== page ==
Ten Minute Play Festival

By Julia Tilden

NEWS Reporter



ith only a few seats open, people scrambled to find a place to sit in the Hale Studio Theater as the lights faded and a recorded voice told the audience, in a litany of theater etiquette, to turn off phones. The lights illuminated the center of the blackbox, where Tommy Sliskovich ’18 and Ava Paul ’18 began the first scene.

This year’s spring Stony Batter production comprised ten, ten-minute scenes with material that was refreshingly un-Shakespearean. Director Laurie Mufson said the idea of a ten-minute play festival came to her 30 years ago when she was working professionally in Washington DC for the Source Theatre Company, where she was working on one-act plays as well as a week of ten-minute plays. Now, 30 years later, Mufson has brought her idea to Mercersburg, shaking things up, and everybody seemed on board with it.

Being a veteran of Shakespeare scenes for two years, Sliskovich admitted he likes doing ten-minute scenes because the characters are more relatable than those of Shakespeare scenes. “Because most of the scenes are contemporary, they have a bit of modernism and not classical lines. In Shakespeare, you have to deal with the deciphering of the language to find the meaning and then make the characters more relevant than they might seem.”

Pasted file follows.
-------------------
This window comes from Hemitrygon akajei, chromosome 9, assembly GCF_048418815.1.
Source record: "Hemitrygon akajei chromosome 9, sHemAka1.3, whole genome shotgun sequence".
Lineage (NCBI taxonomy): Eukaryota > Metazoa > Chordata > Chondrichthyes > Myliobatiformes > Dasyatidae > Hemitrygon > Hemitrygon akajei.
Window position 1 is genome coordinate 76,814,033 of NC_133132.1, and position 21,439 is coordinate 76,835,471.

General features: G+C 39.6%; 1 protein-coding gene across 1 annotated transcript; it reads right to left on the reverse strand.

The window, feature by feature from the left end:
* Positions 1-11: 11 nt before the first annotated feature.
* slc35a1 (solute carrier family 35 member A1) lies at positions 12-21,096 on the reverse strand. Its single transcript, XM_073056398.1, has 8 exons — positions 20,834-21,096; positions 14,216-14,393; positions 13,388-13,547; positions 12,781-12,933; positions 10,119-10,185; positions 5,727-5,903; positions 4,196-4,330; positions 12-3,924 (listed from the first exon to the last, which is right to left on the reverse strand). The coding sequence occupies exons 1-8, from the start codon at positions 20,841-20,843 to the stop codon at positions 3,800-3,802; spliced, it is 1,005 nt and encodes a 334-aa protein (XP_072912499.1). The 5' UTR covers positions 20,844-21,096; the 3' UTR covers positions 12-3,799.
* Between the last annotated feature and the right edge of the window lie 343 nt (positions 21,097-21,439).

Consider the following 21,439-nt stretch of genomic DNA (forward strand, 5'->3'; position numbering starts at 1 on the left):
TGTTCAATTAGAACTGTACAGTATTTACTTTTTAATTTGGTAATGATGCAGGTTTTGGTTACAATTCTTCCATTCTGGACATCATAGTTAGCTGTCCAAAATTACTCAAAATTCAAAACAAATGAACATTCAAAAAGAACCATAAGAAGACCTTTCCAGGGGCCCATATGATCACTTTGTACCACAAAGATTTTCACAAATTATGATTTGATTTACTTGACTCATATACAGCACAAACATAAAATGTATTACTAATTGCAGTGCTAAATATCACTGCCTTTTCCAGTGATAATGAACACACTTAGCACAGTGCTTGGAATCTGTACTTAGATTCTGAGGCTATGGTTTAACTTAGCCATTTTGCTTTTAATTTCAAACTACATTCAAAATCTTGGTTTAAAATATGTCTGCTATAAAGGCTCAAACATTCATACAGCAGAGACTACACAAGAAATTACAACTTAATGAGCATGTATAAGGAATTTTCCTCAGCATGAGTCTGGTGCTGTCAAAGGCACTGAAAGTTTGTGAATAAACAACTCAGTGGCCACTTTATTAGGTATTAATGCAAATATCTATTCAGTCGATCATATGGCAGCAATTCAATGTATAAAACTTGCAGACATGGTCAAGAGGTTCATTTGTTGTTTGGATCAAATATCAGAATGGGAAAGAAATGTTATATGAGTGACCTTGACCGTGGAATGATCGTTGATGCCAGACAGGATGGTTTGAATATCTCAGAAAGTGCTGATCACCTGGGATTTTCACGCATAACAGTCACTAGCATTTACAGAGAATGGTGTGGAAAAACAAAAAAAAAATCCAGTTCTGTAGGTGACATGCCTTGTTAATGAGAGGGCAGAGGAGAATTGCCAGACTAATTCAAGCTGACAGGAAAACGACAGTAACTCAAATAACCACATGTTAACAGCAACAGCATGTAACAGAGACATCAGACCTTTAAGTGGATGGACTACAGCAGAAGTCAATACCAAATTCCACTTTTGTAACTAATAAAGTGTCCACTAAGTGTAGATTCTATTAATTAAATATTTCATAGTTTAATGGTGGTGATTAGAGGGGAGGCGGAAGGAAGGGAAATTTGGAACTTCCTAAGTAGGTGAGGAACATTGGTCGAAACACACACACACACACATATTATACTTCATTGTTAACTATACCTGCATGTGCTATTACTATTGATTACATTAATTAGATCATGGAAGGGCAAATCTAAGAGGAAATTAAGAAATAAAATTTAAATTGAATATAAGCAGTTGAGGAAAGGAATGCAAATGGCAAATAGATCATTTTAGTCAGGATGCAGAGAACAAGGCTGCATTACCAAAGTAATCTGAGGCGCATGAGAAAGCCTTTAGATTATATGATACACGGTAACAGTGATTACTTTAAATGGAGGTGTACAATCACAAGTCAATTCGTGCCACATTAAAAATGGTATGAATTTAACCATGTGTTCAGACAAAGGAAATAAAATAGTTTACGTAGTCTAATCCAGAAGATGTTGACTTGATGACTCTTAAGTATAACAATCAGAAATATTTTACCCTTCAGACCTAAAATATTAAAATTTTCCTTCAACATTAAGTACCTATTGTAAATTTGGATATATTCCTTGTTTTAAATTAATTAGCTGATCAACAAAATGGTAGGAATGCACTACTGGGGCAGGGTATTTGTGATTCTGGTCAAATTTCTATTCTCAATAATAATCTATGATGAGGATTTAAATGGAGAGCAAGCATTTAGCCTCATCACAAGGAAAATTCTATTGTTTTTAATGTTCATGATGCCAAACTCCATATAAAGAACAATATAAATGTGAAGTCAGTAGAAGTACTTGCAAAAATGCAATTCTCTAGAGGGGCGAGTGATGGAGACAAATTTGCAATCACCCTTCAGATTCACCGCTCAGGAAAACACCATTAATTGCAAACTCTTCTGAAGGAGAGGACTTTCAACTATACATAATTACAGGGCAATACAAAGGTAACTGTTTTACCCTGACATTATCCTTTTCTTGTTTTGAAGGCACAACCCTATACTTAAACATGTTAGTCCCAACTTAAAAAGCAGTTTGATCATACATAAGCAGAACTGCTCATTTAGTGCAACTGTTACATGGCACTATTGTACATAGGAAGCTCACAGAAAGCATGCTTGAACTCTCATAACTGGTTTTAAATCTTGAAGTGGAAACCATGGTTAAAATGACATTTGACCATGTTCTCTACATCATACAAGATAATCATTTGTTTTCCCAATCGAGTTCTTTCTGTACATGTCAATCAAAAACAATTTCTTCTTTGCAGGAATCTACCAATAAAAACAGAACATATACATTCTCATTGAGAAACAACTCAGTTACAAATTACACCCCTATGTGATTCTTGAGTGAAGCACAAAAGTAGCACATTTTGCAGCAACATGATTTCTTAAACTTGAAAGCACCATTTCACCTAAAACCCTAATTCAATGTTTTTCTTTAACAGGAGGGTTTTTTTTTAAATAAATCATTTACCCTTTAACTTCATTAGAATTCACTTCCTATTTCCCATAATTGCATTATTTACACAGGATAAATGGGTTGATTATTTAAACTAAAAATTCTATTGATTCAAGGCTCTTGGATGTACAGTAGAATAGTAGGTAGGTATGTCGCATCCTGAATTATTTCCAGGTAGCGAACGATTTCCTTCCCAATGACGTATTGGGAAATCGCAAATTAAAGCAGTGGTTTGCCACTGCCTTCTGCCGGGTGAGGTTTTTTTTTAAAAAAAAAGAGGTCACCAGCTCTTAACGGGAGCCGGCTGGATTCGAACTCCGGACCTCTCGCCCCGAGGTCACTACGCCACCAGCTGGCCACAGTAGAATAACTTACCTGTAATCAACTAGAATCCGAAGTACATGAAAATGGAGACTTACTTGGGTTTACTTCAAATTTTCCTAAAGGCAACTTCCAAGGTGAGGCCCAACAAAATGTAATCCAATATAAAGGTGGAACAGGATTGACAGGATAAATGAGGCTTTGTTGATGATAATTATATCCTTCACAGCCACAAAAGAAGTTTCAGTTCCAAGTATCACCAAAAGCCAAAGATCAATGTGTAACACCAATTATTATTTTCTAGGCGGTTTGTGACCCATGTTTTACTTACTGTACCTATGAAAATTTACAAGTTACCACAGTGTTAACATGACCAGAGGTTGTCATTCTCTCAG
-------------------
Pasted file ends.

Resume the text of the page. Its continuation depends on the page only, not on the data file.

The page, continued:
Sliskovich said that his favorite part of the scenes was how close he was to the audience, though it caused some complications at points. “The reactions you get from each line or action shapes are how you need to develop the next moment in order to make a successful scene, but using the wrong tactic at the wrong time could cause a rift in understanding between the actor and the audience. For example, in my scene I had to rapidly eat cheese cubes which was humorous to the audience, but the more I put in would increase the chance I could spew half-chewed cheese onto the floor. Finding the right amount of cheese to make it seem painful is difficult.”

Mufson indicated that Stony Batter will be performing the ten-minutes scenes again next year but after that they will switch off year-by-year with Shakespeare scenes. Asked whether or not they would act in the ten minute scenes, all of the members of the cast gave this reporter a resounding yes.

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